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Who Carries The Gene For Muscular Dystrophy?

Muscular dystrophy (MD) is a genetic disease which runs in families. It is characterized by progressive degeneration and weakness of muscles of the body due to deficiency of a protein named dystrophin.1 The genes that carry instructions for the production of this protein are defective in the patients with muscular dystrophy. The defective gene is inherited from either one or both the parents who act as a carrier of these genes. The mutated genes lead to the impairment of the structure and function of the muscles. The patients with muscular dystrophy have problems relating walking, gait, and swallowing and muscle coordination.

Who Carries The Gene For Muscular Dystrophy?

Muscular dystrophy is a set of more than 30 genetic disorders that lead to the gradual and progressive wasting and weakness of the muscles.2 This happens due to the passage of defective genes from one or both the parents who usually carry them. The patient with muscular dystrophy feels problems with the movement of the extremities and tongue.

The inheritance of the genes can be understood by its specific types. These types of disorders are-

Recessive Inherited Disorder

In this condition, the child gets a mutated gene from one of the parents and becomes the carrier of the disease, but does not have the disease. This means his children may get the defective genes from him if his partner also carries the defective genes. This is mostly seen in limb-girdle muscular dystrophy.

If both the parents carry the defective gene that causes muscular dystrophy, then, there is a-

  • 25% chances that their child will suffer from muscular dystrophy.
  • 25% chances that the child acts as a carrier of the mutated gene from his mother
  • 25% chances that the child acts as a carrier of the mutated gene from his father
  • 25% chances that they will not inherit the genes and will lead a healthy life

Dominant Inherited Disorder

In this condition, the patient will inherit the defective genes from one of the parents who actually have muscular dystrophy. If the patient and his unaffected partner have children, then there are 50% chances that these children will develop the condition. This type of disorder is inherited in facioscapulohumeral Muscular dystrophy, myotonic Muscular dystrophy, oculopharyngeal Muscular dystrophy and some variations of limb-girdle Muscular dystrophy.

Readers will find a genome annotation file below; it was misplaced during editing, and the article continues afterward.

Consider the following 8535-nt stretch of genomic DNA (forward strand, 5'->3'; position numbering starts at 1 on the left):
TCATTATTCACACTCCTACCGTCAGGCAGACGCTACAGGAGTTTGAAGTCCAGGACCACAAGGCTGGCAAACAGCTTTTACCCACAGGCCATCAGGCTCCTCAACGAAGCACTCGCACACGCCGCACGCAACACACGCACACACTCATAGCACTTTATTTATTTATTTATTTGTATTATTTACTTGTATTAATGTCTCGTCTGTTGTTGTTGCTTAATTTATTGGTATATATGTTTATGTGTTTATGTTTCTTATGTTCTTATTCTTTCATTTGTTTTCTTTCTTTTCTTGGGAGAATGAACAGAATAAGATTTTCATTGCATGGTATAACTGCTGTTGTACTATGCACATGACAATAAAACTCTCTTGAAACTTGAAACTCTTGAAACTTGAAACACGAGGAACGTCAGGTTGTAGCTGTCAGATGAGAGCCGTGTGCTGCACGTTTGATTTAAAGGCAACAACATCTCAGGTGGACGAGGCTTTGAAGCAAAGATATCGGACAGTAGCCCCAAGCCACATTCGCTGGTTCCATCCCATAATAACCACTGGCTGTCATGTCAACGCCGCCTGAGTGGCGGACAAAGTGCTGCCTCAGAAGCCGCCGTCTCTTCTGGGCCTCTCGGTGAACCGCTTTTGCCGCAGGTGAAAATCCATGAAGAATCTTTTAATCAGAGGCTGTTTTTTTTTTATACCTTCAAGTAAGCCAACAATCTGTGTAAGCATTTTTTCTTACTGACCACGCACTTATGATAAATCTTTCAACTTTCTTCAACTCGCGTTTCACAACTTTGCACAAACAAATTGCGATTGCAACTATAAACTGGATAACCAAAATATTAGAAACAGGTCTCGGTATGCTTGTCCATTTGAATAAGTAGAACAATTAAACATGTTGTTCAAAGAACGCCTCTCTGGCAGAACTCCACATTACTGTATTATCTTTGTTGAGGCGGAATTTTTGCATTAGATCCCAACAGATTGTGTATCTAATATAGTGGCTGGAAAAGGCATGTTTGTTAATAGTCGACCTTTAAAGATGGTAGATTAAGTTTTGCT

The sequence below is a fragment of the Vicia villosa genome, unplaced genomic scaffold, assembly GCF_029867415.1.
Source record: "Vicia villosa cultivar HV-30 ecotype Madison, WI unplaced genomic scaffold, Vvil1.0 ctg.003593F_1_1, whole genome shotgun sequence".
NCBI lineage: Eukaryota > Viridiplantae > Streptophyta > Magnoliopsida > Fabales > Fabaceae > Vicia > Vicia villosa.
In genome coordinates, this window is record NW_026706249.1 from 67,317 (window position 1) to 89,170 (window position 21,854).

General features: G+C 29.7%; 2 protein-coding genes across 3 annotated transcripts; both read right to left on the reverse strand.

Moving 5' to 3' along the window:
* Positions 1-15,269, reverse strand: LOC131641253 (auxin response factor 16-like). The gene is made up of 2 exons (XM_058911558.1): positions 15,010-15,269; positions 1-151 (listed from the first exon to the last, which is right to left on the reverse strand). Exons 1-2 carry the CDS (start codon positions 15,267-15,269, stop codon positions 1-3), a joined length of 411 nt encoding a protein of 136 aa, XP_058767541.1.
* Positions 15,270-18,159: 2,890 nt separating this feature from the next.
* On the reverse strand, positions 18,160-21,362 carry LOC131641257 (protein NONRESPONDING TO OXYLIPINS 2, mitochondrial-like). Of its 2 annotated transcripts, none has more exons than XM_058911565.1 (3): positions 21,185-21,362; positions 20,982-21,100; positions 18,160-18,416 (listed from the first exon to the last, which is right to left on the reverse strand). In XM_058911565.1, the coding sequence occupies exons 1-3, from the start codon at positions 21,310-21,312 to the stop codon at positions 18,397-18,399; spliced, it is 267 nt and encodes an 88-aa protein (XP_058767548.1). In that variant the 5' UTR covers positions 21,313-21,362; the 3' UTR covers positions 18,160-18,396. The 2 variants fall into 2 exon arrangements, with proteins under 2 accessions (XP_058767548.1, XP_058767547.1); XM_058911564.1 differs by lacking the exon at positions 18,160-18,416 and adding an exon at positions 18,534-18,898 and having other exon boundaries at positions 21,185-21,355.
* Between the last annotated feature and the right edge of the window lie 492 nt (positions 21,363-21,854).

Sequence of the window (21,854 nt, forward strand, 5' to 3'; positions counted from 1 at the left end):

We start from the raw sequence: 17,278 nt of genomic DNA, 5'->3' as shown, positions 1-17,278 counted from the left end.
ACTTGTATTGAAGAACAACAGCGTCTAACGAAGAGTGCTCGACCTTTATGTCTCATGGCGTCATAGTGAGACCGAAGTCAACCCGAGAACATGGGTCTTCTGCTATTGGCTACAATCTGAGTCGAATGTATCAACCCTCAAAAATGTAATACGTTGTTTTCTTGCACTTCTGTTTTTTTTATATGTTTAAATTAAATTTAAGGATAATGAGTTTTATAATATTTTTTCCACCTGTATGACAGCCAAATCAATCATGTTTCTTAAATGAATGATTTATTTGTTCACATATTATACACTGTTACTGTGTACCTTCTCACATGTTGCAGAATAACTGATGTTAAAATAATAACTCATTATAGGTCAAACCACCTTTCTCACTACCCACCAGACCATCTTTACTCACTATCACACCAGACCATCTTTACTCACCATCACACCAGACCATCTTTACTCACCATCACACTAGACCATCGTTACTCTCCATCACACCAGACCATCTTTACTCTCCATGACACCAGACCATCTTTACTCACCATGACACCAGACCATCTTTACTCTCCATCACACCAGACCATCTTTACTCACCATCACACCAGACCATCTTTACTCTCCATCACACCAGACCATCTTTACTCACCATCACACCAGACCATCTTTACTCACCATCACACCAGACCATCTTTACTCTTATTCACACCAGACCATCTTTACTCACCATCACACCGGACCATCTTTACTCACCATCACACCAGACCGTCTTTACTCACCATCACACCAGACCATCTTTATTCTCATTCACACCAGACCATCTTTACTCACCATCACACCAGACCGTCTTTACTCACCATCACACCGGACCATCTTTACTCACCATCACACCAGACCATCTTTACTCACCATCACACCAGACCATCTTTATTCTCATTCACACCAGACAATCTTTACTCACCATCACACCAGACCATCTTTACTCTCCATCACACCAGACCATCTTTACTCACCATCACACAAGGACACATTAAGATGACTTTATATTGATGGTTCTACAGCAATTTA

Sex-Linked (X-Linked Disorder)

Male and female have a set of XY and XX chromosomes which determine their sex. Sex-linked disorder of muscular dystrophy is passed from generation to generation due to a mutation in X chromosomes. If the mutation has developed in the X chromosome of males, then there is a chance the one copy of this defective gene may pass to their sons. Females have fewer chances to develop this condition as both X chromosomes should have defective genes. If the defective gene is passed from the father only, then female do not develop muscular dystrophy. The disorder is also not so severe in females as it is seen in the males. This type of muscular dystrophy is found in Duchenne muscular dystrophy and Becker muscular dystrophy. This is the reason why this type of muscular dystrophy is more common and more severe ones in males.

Spontaneous gene mutations happen in some individuals due to which they can develop muscular dystrophy even though they do not have a family history. These mutations have no reason to occur and affect the function of the cells of muscles.

Even the family history is not present in some persons; they can still develop muscular dystrophy. The main reason behind this is the mutated genes are inherited in both sides of the family from generation to generation but nobody develops the condition.


Muscular dystrophy is a disease of muscles which is inherited from one or both the parents. This disease is caused due to the passing of mutated or defective genes from one person to another in a family. one or both the parents can carry the gene of muscular dystrophy.


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Team PainAssist
Team PainAssist
Written, Edited or Reviewed By: Team PainAssist, Pain Assist Inc. This article does not provide medical advice. See disclaimer
Last Modified On:August 14, 2019

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